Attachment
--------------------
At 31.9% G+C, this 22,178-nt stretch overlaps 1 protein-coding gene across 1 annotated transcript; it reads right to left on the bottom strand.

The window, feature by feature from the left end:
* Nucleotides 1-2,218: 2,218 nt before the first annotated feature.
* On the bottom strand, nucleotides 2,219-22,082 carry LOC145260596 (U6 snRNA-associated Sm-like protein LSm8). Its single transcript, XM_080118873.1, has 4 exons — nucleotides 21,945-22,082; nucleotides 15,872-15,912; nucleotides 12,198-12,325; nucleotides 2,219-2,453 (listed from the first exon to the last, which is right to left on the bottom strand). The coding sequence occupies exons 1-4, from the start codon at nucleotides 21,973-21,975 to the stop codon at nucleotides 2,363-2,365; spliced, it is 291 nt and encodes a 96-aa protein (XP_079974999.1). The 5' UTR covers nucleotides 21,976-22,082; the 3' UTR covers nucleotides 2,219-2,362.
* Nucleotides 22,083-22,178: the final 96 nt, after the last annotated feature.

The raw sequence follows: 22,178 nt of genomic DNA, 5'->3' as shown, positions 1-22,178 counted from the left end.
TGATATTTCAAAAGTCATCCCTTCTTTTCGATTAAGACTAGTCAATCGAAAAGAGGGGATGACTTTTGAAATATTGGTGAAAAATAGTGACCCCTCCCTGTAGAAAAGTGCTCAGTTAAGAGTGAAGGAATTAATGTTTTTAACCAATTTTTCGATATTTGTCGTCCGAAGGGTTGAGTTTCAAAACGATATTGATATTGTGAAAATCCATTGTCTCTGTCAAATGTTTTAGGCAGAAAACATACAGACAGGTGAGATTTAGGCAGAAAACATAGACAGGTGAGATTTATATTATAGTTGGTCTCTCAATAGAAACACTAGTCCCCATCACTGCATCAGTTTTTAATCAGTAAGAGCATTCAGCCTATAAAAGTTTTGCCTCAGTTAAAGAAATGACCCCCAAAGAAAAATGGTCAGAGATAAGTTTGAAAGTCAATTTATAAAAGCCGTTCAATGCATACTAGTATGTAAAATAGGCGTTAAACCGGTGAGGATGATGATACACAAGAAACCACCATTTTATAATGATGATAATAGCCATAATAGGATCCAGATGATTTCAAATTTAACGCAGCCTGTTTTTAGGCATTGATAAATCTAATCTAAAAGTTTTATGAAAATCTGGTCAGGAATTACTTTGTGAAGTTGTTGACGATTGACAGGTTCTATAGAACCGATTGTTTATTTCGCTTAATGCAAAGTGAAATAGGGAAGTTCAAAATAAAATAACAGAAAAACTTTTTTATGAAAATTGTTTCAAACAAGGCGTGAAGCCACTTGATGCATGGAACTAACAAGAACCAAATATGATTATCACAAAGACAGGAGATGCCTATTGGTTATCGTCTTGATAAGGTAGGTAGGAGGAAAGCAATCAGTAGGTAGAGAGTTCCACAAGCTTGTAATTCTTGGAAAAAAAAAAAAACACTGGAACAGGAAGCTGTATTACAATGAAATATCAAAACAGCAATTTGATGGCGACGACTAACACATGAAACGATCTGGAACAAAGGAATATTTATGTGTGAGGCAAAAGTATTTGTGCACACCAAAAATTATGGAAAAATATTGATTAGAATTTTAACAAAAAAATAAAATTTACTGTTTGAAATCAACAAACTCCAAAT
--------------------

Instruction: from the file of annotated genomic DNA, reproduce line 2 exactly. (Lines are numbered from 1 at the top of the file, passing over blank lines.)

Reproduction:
The window, feature by feature from the left end: